Great Basin Exploration
Great Basin National Park, the Ruby Mountains, and the Pony Express Trail
May 25th - 28th, 2007
(Photos & text by Kurt Williams unless otherwise indicated)

Day 1 - Friday:

I have done very little exploring in Nevada, so when Richard invited us to join him for a weekend of aimless wandering in the desert landscape of eastern Nevada, I had to say yes. The next step was to convince Candace the dog and her needed to accompany me in the adventure. We didn’t have any major plans for the weekend and Candace was excited to check out some of the stops out west, so it was on.

Candace had to finish up some work before we could make a clean escape; in the meantime I loaded the truck, loaded the dog, and gassed up the truck. All Candace had to do is load a couple days worth of clothes and we were off.

The drive from SLC to Delta usually takes just over 2 hours, with some open stretches and empty roads to our advantage, the Tacoma got us there a half hour ahead of schedule. Candace and I were getting a bit hungry, and we didn’t think the greater Baker, Nevada area would have much to offer us. We settled for the only thing open late in Delta, McDonald’s, needless to say it wasn’t the greatest. We didn’t spend too much time lollygagging in Delta, as we had another hour along Highway 50 before we would get to Border Inn, Nevada where we planned to meet Richard Dyatt. Richard had been hanging out in the area for day or so, the joys of retirement let him escape on a regular occasion.

We followed Richard through the small town of Baker and towards the Lehman Caves within the Great Basin National Park. We turned off the main highway, just a quarter mile or so before the cave center as we were led to the campsite he had laid claim to in the Lower Lehman Creek Campground. Richard had found a nice secluded campsite that had a flowing creek just a few feet away, it sang us to sleep.

Day 2 - Saturday:

The Lehman Caves visitor center opened at 9am, and Richard planned to be there promptly so we could get scheduled on the first tour available. We drove back into Baker and found a great little café for breakfast. Richard scooted out a bit earlier than Candace and I so he could get up to buy the cave tour tickets. As things tuned out we were scheduled for the noon tour, giving us a couple extra hours to burn.

The road past our campground winds up the mountainside, eventually ending at a couple of campsites and the trailhead for several hikes. The longer of the two hikes would take you to Wheeler Peak, sitting at nearly 10,000 feet, towering over the surrounding area. Behind Wheeler Peak lies a line of even taller peaks, the tallest, Baker Peak, piercing the 12,000 foot mark. On a return trip I would like to hike Wheeler, we were neither prepared not had the time for it on this trip. After spending a few minutes enjoying the scenery, we started back down towards the caves, taking our time to enjoy the incredible sites offered at each turn of the road.

The Lehman Caves are a very worthwhile and noteworthy stop to make if you ever find yourself in the area. The guided hour tour through the caves is spectacular, we toured narrow rooms, large “ballrooms” that onetime played host to weddings, receptions and even scout camps. We spent a few dollars in the gift shop after the tour, and were on our way.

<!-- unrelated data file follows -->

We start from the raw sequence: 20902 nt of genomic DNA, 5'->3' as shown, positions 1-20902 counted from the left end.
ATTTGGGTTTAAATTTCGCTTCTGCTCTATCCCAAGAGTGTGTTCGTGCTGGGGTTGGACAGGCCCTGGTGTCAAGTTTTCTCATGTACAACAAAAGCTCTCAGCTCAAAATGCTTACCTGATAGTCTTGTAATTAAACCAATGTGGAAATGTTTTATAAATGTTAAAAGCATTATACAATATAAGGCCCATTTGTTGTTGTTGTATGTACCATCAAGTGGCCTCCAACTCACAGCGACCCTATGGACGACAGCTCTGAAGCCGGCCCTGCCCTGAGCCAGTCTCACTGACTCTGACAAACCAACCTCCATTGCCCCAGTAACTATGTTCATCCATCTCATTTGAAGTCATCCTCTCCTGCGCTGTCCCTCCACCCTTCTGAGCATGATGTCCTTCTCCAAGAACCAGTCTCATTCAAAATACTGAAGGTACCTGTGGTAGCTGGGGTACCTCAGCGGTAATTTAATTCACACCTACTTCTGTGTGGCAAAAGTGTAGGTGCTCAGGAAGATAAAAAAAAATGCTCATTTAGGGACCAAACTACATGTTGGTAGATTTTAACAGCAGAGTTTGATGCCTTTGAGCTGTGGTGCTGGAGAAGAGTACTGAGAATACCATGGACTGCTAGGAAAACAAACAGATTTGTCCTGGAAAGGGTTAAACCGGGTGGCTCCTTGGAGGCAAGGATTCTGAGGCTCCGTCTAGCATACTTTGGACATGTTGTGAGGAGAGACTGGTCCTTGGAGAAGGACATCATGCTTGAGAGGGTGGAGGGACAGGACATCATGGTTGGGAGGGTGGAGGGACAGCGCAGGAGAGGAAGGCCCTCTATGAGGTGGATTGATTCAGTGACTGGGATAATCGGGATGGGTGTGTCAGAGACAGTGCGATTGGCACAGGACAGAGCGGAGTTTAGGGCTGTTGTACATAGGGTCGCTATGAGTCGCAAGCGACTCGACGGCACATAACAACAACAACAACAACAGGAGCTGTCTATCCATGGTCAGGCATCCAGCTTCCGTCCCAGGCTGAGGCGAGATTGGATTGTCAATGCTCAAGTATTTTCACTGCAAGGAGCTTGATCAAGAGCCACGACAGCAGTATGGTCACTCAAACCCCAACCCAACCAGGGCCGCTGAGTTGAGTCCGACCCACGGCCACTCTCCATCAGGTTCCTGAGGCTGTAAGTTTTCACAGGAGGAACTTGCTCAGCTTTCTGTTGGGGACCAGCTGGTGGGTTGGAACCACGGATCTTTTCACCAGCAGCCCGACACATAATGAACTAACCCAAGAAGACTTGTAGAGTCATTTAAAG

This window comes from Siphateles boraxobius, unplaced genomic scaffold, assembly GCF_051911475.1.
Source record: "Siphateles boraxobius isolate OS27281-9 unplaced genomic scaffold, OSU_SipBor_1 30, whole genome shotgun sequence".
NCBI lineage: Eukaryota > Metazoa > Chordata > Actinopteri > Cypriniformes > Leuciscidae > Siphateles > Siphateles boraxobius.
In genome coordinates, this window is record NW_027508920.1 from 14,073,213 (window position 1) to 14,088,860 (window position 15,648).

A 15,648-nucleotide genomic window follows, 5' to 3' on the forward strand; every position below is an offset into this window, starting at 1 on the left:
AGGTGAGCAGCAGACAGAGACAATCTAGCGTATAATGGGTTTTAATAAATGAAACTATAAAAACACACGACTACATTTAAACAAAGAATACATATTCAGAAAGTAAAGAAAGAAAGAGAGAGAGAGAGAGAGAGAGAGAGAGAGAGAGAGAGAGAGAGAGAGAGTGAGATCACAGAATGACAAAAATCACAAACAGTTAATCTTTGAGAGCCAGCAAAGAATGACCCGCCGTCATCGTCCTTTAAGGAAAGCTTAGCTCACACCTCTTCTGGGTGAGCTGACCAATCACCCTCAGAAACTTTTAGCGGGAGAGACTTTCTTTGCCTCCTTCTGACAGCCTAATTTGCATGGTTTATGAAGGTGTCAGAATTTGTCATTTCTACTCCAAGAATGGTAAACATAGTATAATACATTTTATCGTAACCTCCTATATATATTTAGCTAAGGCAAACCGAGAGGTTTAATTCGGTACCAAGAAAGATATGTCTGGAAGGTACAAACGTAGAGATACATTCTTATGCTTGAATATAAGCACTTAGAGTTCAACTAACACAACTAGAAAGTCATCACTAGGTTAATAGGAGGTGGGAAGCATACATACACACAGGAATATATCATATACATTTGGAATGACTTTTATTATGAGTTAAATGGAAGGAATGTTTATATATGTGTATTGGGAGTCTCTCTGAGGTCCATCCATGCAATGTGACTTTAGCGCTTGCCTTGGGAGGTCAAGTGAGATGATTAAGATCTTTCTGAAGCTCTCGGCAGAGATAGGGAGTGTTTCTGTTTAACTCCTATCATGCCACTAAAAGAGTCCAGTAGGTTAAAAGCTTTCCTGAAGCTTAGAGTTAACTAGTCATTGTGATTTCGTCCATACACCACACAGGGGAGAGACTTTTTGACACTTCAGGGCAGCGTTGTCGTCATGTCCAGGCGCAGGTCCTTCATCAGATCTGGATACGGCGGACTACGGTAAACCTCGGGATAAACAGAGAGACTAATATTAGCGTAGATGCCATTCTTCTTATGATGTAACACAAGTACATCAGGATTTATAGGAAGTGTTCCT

We didn’t have a certain goal in mind, mostly just get to the Ruby Mountains for at least a night, our direction didn’t really seem to matter. Richard spotted a “shortcut” bypassing Sacramento Pass along Highway 6/50 that would take us through the Osceola ghost town, works for me. The dirt road meandered through the foothills, passing countless signs of mining, old buildings, and even a handful of livable structures. Back on Hwy 6/50 we made our way up over Connors Pass in into Ely for lunch.

After a relaxing lunch we set about looking for a gas station and a grocery store, a small local market took care of the groceries and the Chevron at the end of town took care of the gas. We were on the road again. We continued north on Highway 94 through McGill, finally turning off the highway towards the small berg of Cherry Creek. This small town seems to be the home of summer vacationers, lots of motor homes and boats, amidst the homes of yesteryear. We strolled through the streets of town looking at old homes, old cars and old people. Richard even spotted an old FJ40, he stopped and inquired as to its status… they weren’t selling.

The road past town climbs west up and over Cherry Creek Summit, where we took a fork in the road that would eventually land us on a portion of the Pony Express Trail. As we motored along the trail we quickly noted that this wasn’t the same type of Pony Express Trail we were used to back in Utah, where one can do freeway plus speeds in the dirt without worry. Rather the road was badly eroded, washout at water crossings, and two track for much of its length. This would last until we passed through the Ruby Valley Station, and landed on the Ruby Valley Road.

The Ruby Valley Road heads north, eventually ending at State Route 767. We turned off of the high speed gravel road heading west up Harrison Pass, eventually crossing the pass. Our search for a campsite took up a road leading south off of the main Harrison Pass Road, though the road continued to climb the ridge so we turned back in search of a better campsite. A little further down the main road we found a spur heading north that lead to a great campsite in the grass, surrounded by a stand of trees. The cool weather and gentle breeze were a welcome change from the heat earlier in the day.